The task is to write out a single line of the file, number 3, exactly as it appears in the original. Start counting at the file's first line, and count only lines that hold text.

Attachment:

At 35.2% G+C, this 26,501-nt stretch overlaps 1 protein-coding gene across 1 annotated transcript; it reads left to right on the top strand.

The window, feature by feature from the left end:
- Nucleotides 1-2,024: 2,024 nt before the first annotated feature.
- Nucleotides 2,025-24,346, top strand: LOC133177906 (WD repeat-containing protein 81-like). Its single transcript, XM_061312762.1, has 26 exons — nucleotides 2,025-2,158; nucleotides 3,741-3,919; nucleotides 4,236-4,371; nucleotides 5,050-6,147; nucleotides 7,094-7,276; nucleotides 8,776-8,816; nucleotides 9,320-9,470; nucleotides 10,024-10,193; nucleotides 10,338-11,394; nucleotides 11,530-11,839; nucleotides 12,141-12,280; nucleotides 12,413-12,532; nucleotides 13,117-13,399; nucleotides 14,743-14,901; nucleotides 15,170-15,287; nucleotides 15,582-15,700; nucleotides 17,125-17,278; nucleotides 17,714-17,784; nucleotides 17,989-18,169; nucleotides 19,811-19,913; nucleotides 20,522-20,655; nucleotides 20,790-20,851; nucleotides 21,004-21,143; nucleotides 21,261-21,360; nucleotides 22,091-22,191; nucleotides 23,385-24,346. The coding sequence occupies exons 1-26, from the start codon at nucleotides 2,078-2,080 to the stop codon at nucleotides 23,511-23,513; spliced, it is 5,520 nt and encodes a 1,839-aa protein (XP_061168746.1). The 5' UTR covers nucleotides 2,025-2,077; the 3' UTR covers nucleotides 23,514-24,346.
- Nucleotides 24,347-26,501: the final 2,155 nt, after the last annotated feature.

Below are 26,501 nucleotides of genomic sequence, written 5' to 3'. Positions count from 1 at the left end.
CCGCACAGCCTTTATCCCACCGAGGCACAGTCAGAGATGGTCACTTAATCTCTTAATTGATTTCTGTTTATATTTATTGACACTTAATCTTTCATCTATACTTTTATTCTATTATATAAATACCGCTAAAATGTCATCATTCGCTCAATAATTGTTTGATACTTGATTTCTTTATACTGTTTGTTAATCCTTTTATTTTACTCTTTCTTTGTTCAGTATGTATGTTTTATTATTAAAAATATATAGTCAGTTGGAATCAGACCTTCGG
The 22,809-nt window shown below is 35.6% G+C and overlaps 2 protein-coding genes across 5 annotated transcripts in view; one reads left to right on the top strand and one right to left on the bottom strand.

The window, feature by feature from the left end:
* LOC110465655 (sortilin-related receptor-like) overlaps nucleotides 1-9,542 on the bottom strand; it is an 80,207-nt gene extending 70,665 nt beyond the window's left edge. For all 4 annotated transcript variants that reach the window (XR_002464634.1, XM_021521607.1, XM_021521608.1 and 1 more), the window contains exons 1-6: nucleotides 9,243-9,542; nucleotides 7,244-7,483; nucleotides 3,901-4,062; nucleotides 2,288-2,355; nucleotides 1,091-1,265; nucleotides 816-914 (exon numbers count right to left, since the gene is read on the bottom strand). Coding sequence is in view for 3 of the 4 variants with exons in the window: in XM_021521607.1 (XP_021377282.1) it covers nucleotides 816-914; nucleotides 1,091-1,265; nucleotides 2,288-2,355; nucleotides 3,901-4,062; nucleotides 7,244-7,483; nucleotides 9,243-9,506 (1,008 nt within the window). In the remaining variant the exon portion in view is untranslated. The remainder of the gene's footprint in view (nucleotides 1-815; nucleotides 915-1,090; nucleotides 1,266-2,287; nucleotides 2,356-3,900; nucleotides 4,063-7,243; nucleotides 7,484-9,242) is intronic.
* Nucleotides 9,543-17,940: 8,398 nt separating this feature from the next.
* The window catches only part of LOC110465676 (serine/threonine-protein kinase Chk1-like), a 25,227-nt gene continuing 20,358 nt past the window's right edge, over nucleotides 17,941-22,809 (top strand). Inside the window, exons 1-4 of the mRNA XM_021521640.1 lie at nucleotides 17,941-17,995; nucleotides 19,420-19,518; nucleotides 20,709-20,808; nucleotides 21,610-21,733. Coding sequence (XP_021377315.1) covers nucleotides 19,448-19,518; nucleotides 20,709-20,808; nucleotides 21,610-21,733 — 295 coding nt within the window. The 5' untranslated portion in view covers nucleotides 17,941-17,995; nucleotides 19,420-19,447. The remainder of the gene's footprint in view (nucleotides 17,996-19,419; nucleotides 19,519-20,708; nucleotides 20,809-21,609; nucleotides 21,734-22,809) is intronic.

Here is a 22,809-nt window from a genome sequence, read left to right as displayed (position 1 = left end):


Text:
- Nucleotides 1-2,024: 2,024 nt before the first annotated feature.